Dr. Nadler Discusses Role of PD-L1 in Squamous NSCLC

Eric S. Nadler, MD
Published: Monday, Apr 29, 2019



Eric S. Nadler, MD, medical oncologist, Baylor University Medical Center, medical director, US Oncology Health Informatics and Internet Technology, discusses the role of PD-L1 in patients with squamous non–small cell lung cancer (NSCLC).

Benefit from the combination of pembrolizumab (Keytruda) plus carboplatin and paclitaxel/nab-paclitaxel (Abraxane) may be markedly different in patients with low versus high levels of PD-L1 expression. However, Nadler notes, every patient with metastatic squamous NSCLC should receive this regimen in the frontline setting regardless of PD-L1 status. In October 2018, the FDA approved the regimen in the frontline setting. The choice of whether to administer paclitaxel or nab-paclitaxel is up to the discretion of the treating physician, adds Nadler.

As more data emerge looking at the role of tumor mutational burden in predicting immunotherapy response, it may become apparent that some patients with low PD-L1 expression should not receive this regimen upfront. For the time being, every patient should be treated with this regimen. Though, it is unclear if that will continue to be the case moving forward, Nadler concludes.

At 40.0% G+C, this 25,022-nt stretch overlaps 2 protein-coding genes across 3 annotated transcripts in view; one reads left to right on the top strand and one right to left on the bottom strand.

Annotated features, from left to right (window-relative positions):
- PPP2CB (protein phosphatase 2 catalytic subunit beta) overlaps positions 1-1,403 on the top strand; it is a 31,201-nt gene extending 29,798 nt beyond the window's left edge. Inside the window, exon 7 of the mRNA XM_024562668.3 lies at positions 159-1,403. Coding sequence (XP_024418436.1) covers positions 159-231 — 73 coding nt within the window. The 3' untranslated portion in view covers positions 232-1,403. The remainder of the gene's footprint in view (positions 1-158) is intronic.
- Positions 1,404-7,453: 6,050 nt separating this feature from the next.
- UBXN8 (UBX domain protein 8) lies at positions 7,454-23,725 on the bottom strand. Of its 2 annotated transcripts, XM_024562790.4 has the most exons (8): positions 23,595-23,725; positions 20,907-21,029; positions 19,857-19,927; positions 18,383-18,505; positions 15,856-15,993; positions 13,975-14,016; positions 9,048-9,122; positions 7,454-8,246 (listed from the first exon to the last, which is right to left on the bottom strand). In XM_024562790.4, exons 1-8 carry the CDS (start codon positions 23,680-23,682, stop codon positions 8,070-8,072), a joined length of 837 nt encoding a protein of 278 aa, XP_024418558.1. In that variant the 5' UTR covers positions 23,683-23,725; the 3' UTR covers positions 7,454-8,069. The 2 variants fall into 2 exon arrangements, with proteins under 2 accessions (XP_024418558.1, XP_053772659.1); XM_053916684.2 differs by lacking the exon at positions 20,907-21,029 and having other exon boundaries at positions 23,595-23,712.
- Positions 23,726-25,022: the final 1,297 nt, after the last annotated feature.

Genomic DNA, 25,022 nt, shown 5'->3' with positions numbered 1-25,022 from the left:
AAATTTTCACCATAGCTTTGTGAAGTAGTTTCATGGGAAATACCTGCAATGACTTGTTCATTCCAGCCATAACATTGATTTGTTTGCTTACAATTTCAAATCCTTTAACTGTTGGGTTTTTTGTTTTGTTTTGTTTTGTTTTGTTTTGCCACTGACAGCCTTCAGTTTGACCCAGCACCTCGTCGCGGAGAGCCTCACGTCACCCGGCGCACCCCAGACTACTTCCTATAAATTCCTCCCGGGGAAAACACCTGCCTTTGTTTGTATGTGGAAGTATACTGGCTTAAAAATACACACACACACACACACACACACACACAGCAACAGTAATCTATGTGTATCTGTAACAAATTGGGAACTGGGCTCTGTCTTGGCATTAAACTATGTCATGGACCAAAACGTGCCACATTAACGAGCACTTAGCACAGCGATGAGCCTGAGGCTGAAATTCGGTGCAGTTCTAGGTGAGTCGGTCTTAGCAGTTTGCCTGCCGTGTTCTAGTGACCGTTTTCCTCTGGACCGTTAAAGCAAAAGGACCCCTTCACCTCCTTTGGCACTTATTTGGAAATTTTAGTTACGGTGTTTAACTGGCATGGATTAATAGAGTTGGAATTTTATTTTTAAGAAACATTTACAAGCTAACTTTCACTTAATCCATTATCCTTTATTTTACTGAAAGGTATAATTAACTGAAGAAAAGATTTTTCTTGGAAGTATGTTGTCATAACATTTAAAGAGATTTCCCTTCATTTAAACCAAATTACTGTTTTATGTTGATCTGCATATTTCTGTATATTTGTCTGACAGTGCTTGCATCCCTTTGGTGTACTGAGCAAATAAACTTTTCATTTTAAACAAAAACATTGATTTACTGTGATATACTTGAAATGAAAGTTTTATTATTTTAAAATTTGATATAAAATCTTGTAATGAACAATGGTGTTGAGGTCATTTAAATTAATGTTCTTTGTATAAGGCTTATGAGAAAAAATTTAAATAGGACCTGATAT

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Eric S. Nadler, MD, medical oncologist, Baylor University Medical Center, medical director, US Oncology Health Informatics and Internet Technology, discusses the role of PD-L1 in patients with squamous non–small cell lung cancer (NSCLC).

Benefit from the combination of pembrolizumab (Keytruda) plus carboplatin and paclitaxel/nab-paclitaxel (Abraxane) may be markedly different in patients with low versus high levels of PD-L1 expression. However, Nadler notes, every patient with metastatic squamous NSCLC should receive this regimen in the frontline setting regardless of PD-L1 status. In October 2018, the FDA approved the regimen in the frontline setting. The choice of whether to administer paclitaxel or nab-paclitaxel is up to the discretion of the treating physician, adds Nadler.

As more data emerge looking at the role of tumor mutational burden in predicting immunotherapy response, it may become apparent that some patients with low PD-L1 expression should not receive this regimen upfront. For the time being, every patient should be treated with this regimen. Though, it is unclear if that will continue to be the case moving forward, Nadler concludes.



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